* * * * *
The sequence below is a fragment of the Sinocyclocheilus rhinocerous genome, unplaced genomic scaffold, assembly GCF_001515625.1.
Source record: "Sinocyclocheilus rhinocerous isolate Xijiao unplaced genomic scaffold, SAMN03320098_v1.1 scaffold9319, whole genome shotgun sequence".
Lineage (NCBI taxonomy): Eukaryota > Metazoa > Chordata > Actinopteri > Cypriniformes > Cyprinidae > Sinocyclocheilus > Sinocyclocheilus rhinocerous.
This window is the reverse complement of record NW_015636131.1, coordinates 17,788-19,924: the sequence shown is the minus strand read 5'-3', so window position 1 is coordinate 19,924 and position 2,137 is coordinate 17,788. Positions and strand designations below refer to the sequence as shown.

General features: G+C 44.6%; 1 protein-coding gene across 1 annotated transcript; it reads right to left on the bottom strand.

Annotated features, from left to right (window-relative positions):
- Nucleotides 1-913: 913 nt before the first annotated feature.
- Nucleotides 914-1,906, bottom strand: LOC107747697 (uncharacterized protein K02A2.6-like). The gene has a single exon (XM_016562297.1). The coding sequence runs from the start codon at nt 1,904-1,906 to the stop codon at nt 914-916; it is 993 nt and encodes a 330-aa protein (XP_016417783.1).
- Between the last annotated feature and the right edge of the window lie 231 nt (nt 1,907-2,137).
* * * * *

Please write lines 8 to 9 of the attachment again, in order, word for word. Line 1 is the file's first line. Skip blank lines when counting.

- Nucleotides 914-1,906, bottom strand: LOC107747697 (uncharacterized protein K02A2.6-like). The gene has a single exon (XM_016562297.1). The coding sequence runs from the start codon at nt 1,904-1,906 to the stop codon at nt 914-916; it is 993 nt and encodes a 330-aa protein (XP_016417783.1).
- Between the last annotated feature and the right edge of the window lie 231 nt (nt 1,907-2,137).